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Abu Dhabi, UAEWednesday 16 January 2019

Whamageddon: Will the latest song-led craze last until next Christmas?

With Wham!’s 1984 smash hit 'Last Christmas' leading a new craze, we look at how music can spark mania

R18JP7 Last Christmas - WHAM 7inch single on a wooden background produced in 1984 George Michael
R18JP7 Last Christmas - WHAM 7inch single on a wooden background produced in 1984 George Michael

When the British pop duo Wham! released the single Last Christmas in December 1984, they probably hoped that – with luck – it might become a minor festive favourite. Thirty-four years on, that song remains such a Yuletide standard that a new global phenomenon has now emerged: Whamageddon.

The Whamageddon challenge is relatively simple: to complete it, you must reach December 25 without hearing Last Christmas. Unsuccessful players announce on social media when they succumb, and an accompanying website adds their location to an international map. At the time of writing, it pinpoints just one Whamageddon player in the Emirates, on the Palm Jumeirah in Dubai.

Viral challenges in 2018

Certain tracks do inspire odd spin-off events. This year has been awash with song-led crazes, in fact, and often more hazardous than Whamageddon. Most dramatic was the viral challenge that sprang from Drake’s single, In My Feelings, in July. That craze was actually kick-started by a YouTube comedian, Shiggy, who videoed himself dancing to Drake’s song: it then inspired a curiously lemming-like response, as fans were filmed jumping – and sometimes falling – from moving cars while performing that dance. Police in the United States, India and the UAE warned potential participants against it.

Popularity boost

Viral videos can boost a track’s popularity – Drake credited Shiggy for that single’s subsequent success – and the track Mickey, by Atlanta’s Lil Yachty, enjoyed a similar spike this summer. It ­inspired the zoom challenge: videos in which people were suddenly dragged off-screen, just as Yachty rapped the word “zoom”.

That fad also raised safety concerns, as many unsuspecting participants fell awkwardly, and painfully. And similar issues were raised about the Baby Shark challenge, which was similar to the Drake-inspired craze, but this time foolhardy parents jumped from moving cars while dancing to a children’s TV song.

Baby Shark. Ravindranath Kantharaju
Baby Shark. Ravindranath Kantharaju

Catchy tracks can inspire a sort of mass hysteria. The Baby Shark craze came about due to extreme repetition – kids loved the song, and eventually overexposed adults became obsessed with it, too, and began making risky videos. Unlike TV or movie hits, contagious songs get everywhere – home, car, the store – and eventually, people react in odd ways.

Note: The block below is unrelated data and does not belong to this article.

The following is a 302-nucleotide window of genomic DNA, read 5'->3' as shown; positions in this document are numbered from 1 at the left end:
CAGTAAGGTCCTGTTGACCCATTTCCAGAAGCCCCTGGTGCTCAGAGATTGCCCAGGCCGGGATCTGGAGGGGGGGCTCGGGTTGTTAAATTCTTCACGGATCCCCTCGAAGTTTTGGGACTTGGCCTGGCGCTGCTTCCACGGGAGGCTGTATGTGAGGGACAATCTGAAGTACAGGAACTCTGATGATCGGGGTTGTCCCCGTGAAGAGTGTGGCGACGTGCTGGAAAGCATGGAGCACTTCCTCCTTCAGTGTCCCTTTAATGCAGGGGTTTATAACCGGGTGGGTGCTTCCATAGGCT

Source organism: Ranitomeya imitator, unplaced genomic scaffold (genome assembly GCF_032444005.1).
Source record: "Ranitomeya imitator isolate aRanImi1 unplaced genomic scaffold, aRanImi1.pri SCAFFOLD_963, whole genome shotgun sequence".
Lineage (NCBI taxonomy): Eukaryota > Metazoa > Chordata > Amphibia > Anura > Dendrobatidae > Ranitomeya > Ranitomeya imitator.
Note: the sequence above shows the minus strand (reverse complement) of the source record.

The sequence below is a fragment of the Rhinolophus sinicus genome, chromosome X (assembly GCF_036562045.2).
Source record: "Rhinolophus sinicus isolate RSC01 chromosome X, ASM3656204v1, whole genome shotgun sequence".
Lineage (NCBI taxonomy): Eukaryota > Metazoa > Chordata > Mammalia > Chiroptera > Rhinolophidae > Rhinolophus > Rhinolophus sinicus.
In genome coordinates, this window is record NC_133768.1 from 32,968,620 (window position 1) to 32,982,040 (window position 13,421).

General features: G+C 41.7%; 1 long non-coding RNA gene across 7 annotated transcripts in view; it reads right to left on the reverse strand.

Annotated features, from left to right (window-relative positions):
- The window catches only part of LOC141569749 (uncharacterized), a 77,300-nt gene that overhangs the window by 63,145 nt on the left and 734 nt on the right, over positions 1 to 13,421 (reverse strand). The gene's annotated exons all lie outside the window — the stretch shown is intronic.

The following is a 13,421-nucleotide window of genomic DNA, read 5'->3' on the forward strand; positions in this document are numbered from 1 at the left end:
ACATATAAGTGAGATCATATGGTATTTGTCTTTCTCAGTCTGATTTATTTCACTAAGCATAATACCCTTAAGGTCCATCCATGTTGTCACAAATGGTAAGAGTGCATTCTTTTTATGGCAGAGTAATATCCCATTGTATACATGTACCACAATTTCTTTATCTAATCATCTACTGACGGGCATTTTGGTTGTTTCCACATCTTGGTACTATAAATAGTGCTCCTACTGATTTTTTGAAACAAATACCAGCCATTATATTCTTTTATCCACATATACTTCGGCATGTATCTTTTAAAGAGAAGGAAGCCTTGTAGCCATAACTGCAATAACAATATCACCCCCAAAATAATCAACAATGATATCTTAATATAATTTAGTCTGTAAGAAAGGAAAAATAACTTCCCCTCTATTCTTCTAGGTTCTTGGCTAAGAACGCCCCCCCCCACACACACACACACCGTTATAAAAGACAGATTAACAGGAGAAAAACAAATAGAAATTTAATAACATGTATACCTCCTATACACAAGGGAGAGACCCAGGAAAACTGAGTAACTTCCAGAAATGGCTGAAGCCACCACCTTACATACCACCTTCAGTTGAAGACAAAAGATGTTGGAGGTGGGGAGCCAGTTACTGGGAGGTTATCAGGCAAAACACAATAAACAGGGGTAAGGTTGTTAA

Dancing is the most obvious response, of course, and artists have actively promoted spin-off dance crazes for decades, from Chubby Checker’s The Twist (1960) to Psy’s Gangnam Style (2012). Although, interestingly, the longest-running recent dance fad, the Floss, came from a ­videogame, Fortnite. A cultural shift, perhaps.

'Cray', 'izzle' and 'YOLO'

Also heavy with curious song spin-offs is the genre of hip-hop, which regularly launches hot new phrases into the lexicon. Snoop Dogg encouraged us to add "izzle" to random words, initially in the 2002 track Suited N Booted, then the sketch show Doggy Fizzle Televizzle. Kanye West and Jay-Z popularised the word “cray” – meaning crazy – on their album Watch the Throne, in 2011. And Drake’s 2011 mixtape YOLOYou Only Live Once – is largely credited with launching that abbreviation across the nations.

Drake seems particularly prone to spawning infectious phenomena. His distinctive dad-dance in the video for Hotline Bling (2016) inspired numerous memes, although these are now an occupational hazard for most major artists: a high-profile track hits a nerve, and the public respond with their comical variations.

Canadian rapper Drake arrives at the NBA Awards in New York. AP
Canadian rapper Drake arrives at the NBA Awards in New York. AP

The surge of memes

Take Ariana Grande’s recent hit about her exes, Thank You, Next, with its refrain: “One taught me love. One taught me patience. One taught me pain.” Numerous “love, patience and pain” memes swiftly appeared, featuring trios of Friends characters, soccer matches, potato chip flavours.

Then again, old songs can become meme fodder too. The prime example was rickrolling, in which internet users were lured to an enticing weblink, only to then watch Rick Astley singing his 1987 hit Never Gonna Give You Up. The idea made a splendid comeback this year when HBO’s Westworld rickrolled its own audience, teasing the new season trailer, which actually turned out to be the actress Evan Rachel Wood singing Astley’s song.

Why Wham?

Why, though, has Last Christmas suddenly conjured a craze? Wham!’s George Michael died on Christmas Day, 2016, and last year his fans campaigned to push the now-poignant song to Christmas chart number one spots. Whamageddon is a quirky, affectionate response.

George Michael and Andrew Ridgeley of pop group Wham! during a live performance. Original Publication: People Disc - HL0194 (Photo by Express Newspapers/Getty Images)
George Michael and Andrew Ridgeley of pop group Wham! during a live performance. Getty Images

Will Whamageddon live on for so long? The challenge has ­certainly captured the ­imagination, also attracting ­players as far afield as India, Hong Kong and Kenya, so it may well be back next December. This is the perfect time of year for a snowball effect, after all.

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Updated: December 17, 2018 04:48 PM

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